We try to express our own perspectives in the shooting experience section of the review, and try to spell out where a camera does well and badly in the conclusion, so that you can decide whether your needs align with our conclusion.
However, I regularly end up reviewing cameras that aren't aimed at me (maybe more high-end than I would personally buy or more point-and-shoot orientated than I'd prefer), so it's not always relevant whether I'd personally want that camera.
Andrei L: Also, the piece almost sounds apologetic towards perhaps some unsatisfied readers. Maybe it shouldn't. Camera producers target specific users and groups when launching a model, while photo reviews have to guide ALL users to a certain extent. Mission impossible. I hardly ever resonate with the documented opinions here, but that's good, because I can get different perspectives. I'd say DPReview is definitely one of my all-time favorites as far as photo stuff goes and I've been able to get extremely useful insights and samples. So, thank you!
Hi Andrei L - thanks for your kind words. You're right that it's impossible to guide all users, which is why we try to spell out the logic for our decisions as well as highlighting strengths and weaknesses. We can't second-guess every possible use-case or set of preferences, but we do try to provide the information required to make an informed decision.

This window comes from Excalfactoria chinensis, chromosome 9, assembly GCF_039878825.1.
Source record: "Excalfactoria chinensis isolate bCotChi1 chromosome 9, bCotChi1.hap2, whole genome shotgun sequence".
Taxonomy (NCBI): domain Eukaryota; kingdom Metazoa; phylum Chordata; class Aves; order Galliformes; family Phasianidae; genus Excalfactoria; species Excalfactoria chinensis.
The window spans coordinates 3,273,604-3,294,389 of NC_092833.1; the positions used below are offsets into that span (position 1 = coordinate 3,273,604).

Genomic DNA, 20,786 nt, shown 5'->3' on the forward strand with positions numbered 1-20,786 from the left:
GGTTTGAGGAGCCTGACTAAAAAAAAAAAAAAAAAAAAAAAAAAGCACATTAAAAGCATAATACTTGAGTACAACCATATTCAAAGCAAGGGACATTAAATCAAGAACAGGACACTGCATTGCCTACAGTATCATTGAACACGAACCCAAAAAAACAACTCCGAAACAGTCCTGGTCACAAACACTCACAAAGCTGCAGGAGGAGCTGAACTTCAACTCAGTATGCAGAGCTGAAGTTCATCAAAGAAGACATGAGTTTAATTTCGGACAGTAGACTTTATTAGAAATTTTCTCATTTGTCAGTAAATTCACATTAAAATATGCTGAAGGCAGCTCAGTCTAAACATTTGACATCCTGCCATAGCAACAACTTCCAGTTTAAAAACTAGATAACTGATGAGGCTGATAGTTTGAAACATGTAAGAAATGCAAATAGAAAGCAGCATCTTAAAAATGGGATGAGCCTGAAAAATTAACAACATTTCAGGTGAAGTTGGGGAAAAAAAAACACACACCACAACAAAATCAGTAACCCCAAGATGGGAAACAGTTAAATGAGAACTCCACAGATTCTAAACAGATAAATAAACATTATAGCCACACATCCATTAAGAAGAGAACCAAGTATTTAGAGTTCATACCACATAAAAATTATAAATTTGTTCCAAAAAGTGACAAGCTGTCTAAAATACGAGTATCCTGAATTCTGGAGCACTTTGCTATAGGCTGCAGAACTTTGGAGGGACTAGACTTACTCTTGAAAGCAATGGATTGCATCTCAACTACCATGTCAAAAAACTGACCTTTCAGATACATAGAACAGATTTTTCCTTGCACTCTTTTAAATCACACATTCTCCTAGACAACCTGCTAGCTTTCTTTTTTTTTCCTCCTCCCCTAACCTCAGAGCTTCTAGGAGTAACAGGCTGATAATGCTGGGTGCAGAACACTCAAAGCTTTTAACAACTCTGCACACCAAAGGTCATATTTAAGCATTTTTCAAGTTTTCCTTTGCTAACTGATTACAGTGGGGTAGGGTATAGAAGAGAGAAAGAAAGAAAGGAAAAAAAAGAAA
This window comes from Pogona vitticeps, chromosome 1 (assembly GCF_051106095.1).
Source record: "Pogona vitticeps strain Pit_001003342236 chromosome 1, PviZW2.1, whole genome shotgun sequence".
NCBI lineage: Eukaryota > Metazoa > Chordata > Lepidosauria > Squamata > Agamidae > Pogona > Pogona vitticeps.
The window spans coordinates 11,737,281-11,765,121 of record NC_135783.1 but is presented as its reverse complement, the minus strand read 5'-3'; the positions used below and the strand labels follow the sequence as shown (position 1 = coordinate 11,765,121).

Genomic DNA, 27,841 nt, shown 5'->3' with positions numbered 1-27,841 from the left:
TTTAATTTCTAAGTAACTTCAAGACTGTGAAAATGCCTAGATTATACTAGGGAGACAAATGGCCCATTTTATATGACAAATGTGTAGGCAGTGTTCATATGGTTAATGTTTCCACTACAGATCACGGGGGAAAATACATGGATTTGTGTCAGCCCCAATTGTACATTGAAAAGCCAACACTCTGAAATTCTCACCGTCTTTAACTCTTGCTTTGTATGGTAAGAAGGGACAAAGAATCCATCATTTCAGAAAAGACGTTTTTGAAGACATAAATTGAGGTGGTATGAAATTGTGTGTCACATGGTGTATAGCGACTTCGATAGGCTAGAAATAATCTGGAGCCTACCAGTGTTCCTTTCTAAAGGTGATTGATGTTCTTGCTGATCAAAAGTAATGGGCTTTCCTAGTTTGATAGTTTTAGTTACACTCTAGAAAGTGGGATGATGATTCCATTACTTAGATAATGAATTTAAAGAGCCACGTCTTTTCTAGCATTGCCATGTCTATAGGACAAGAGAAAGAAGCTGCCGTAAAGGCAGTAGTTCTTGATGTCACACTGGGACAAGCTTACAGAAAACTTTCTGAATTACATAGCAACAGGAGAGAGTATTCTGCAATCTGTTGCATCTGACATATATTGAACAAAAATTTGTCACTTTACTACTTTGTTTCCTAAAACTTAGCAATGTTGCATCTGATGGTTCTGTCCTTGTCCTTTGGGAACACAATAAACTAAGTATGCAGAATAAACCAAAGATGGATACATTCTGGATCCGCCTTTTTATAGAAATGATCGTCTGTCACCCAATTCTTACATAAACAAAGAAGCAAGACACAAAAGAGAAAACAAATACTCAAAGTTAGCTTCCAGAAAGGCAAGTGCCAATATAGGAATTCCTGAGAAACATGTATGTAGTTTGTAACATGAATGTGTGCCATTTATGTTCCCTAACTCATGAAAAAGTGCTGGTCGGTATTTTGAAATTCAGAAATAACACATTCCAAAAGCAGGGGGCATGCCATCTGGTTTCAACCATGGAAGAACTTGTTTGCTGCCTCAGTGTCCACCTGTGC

exapixel: Want to make this article more helpful? Run through a list of credible "best cameras for somebody", and for each, legitimately try to describe the photographers who would indeed be best served by that product.
What, for *every* camera?
DavidsfotosDotCom: Many Cameras are great, makes choosing one harder!vsAll cameras are great, but that doesn't make choosing one any easier
In technical writing less words is the BEST way to say it.
They also mean *slightly* different things. That's an element of technical writing, too.
Timbukto: Why do you guys continue to even showcase (i.e. front and center image) Samsung which every one knows is not committed to sticking around when Pentax is still at least trying ;p. The K-S2 was an earnest effort. No real coverage of any of Pentax's last 2015 efforts. A Samsung NX500 gets shown front and center as well as further product links. Samsung is out of the game! Pentax is still trying to be in it, but given the ongoing snub I'm guessing you guys are already preparing to write similar articles for Pentax as you have Samsung. I guess being the only DSLRs around with IBIS isn't good enough and it just *has* to be mirrorless to get coverage?
Really the article should be, all cameras are great! But we pretty much never mention Pentax any longer.
We grabbed picked up a number of cameras that we had to hand. The NX500 made it in there because there were a couple of people making strong arguments for it when we provide published our roundups and that was one of the triggers for me writing this article.
This article isn't **about** these particular cameras, it's about cameras in general.
Horshack: The difference between the best and worst AF - and the best and worse sensor - is many less than the difference between the best and worse camera *system*, when one accounts for systemic IQ (lenses), handling (controls, responsiveness, comfort), support (firmware updates, customer service, quality of warranty repair), and cost (value for money, resale).
That's a good point. I should have mentioned the wider system - especially lens choice (though I don't consider handling to be a systemic property and support is virtually impossible to assess).